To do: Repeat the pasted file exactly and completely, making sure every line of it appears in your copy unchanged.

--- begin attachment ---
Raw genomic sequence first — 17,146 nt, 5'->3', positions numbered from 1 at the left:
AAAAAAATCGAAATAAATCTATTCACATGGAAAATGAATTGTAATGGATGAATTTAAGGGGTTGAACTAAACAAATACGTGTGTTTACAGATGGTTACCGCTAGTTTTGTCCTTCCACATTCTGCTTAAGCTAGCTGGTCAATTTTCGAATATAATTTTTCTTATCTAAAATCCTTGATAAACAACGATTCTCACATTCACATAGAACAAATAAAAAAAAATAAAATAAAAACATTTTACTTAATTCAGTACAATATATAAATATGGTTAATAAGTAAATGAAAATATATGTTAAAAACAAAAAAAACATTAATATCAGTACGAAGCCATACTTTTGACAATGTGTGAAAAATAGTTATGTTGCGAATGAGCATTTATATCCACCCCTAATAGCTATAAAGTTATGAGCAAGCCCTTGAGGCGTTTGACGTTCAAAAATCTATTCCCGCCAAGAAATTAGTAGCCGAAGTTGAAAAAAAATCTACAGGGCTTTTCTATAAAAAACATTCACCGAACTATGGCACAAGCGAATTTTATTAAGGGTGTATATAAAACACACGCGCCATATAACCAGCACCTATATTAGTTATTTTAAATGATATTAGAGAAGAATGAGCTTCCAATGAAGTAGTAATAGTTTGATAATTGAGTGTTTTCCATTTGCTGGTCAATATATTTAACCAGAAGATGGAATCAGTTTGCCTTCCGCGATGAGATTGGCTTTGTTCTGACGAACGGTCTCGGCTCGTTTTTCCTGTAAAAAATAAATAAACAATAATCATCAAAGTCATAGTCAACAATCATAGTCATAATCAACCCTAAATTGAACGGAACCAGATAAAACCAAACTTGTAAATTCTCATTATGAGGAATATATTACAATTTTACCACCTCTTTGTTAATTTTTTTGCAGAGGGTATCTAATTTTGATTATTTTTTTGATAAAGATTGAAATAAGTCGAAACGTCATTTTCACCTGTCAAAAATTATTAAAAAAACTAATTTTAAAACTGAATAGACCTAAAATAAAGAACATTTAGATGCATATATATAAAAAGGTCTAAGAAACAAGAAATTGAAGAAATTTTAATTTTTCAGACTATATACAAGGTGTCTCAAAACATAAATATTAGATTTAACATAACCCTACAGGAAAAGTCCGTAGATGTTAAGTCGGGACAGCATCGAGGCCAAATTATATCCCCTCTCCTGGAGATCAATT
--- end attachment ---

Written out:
Raw genomic sequence first — 17,146 nt, 5'->3', positions numbered from 1 at the left:
AAAAAAATCGAAATAAATCTATTCACATGGAAAATGAATTGTAATGGATGAATTTAAGGGGTTGAACTAAACAAATACGTGTGTTTACAGATGGTTACCGCTAGTTTTGTCCTTCCACATTCTGCTTAAGCTAGCTGGTCAATTTTCGAATATAATTTTTCTTATCTAAAATCCTTGATAAACAACGATTCTCACATTCACATAGAACAAATAAAAAAAAATAAAATAAAAACATTTTACTTAATTCAGTACAATATATAAATATGGTTAATAAGTAAATGAAAATATATGTTAAAAACAAAAAAAACATTAATATCAGTACGAAGCCATACTTTTGACAATGTGTGAAAAATAGTTATGTTGCGAATGAGCATTTATATCCACCCCTAATAGCTATAAAGTTATGAGCAAGCCCTTGAGGCGTTTGACGTTCAAAAATCTATTCCCGCCAAGAAATTAGTAGCCGAAGTTGAAAAAAAATCTACAGGGCTTTTCTATAAAAAACATTCACCGAACTATGGCACAAGCGAATTTTATTAAGGGTGTATATAAAACACACGCGCCATATAACCAGCACCTATATTAGTTATTTTAAATGATATTAGAGAAGAATGAGCTTCCAATGAAGTAGTAATAGTTTGATAATTGAGTGTTTTCCATTTGCTGGTCAATATATTTAACCAGAAGATGGAATCAGTTTGCCTTCCGCGATGAGATTGGCTTTGTTCTGACGAACGGTCTCGGCTCGTTTTTCCTGTAAAAAATAAATAAACAATAATCATCAAAGTCATAGTCAACAATCATAGTCATAATCAACCCTAAATTGAACGGAACCAGATAAAACCAAACTTGTAAATTCTCATTATGAGGAATATATTACAATTTTACCACCTCTTTGTTAATTTTTTTGCAGAGGGTATCTAATTTTGATTATTTTTTTGATAAAGATTGAAATAAGTCGAAACGTCATTTTCACCTGTCAAAAATTATTAAAAAAACTAATTTTAAAACTGAATAGACCTAAAATAAAGAACATTTAGATGCATATATATAAAAAGGTCTAAGAAACAAGAAATTGAAGAAATTTTAATTTTTCAGACTATATACAAGGTGTCTCAAAACATAAATATTAGATTTAACATAACCCTACAGGAAAAGTCCGTAGATGTTAAGTCGGGACAGCATCGAGGCCAAATTATATCCCCTCTCCTGGAGATCAATT